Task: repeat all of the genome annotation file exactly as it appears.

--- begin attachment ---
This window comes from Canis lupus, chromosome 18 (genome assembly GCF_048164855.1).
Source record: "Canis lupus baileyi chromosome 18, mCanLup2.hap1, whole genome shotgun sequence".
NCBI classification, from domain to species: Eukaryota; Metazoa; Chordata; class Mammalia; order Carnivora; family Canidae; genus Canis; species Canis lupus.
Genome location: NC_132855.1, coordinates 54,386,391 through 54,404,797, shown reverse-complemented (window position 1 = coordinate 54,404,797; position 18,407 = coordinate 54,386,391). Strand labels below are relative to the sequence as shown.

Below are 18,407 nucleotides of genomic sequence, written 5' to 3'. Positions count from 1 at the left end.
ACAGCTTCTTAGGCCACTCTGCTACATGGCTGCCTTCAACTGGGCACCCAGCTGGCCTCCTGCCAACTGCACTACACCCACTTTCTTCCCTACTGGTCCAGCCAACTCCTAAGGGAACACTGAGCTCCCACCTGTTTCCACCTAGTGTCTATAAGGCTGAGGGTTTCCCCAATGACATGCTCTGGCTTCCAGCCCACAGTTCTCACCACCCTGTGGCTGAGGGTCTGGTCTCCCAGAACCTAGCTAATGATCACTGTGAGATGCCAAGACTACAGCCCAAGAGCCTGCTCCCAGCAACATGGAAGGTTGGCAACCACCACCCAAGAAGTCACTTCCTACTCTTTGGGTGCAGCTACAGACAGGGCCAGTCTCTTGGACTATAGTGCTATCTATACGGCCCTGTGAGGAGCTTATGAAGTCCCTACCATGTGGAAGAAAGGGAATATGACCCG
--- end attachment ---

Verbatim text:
This window comes from Canis lupus, chromosome 18 (genome assembly GCF_048164855.1).
Source record: "Canis lupus baileyi chromosome 18, mCanLup2.hap1, whole genome shotgun sequence".
NCBI classification, from domain to species: Eukaryota; Metazoa; Chordata; class Mammalia; order Carnivora; family Canidae; genus Canis; species Canis lupus.
Genome location: NC_132855.1, coordinates 54,386,391 through 54,404,797, shown reverse-complemented (window position 1 = coordinate 54,404,797; position 18,407 = coordinate 54,386,391). Strand labels below are relative to the sequence as shown.

Below are 18,407 nucleotides of genomic sequence, written 5' to 3'. Positions count from 1 at the left end.
ACAGCTTCTTAGGCCACTCTGCTACATGGCTGCCTTCAACTGGGCACCCAGCTGGCCTCCTGCCAACTGCACTACACCCACTTTCTTCCCTACTGGTCCAGCCAACTCCTAAGGGAACACTGAGCTCCCACCTGTTTCCACCTAGTGTCTATAAGGCTGAGGGTTTCCCCAATGACATGCTCTGGCTTCCAGCCCACAGTTCTCACCACCCTGTGGCTGAGGGTCTGGTCTCCCAGAACCTAGCTAATGATCACTGTGAGATGCCAAGACTACAGCCCAAGAGCCTGCTCCCAGCAACATGGAAGGTTGGCAACCACCACCCAAGAAGTCACTTCCTACTCTTTGGGTGCAGCTACAGACAGGGCCAGTCTCTTGGACTATAGTGCTATCTATACGGCCCTGTGAGGAGCTTATGAAGTCCCTACCATGTGGAAGAAAGGGAATATGACCCG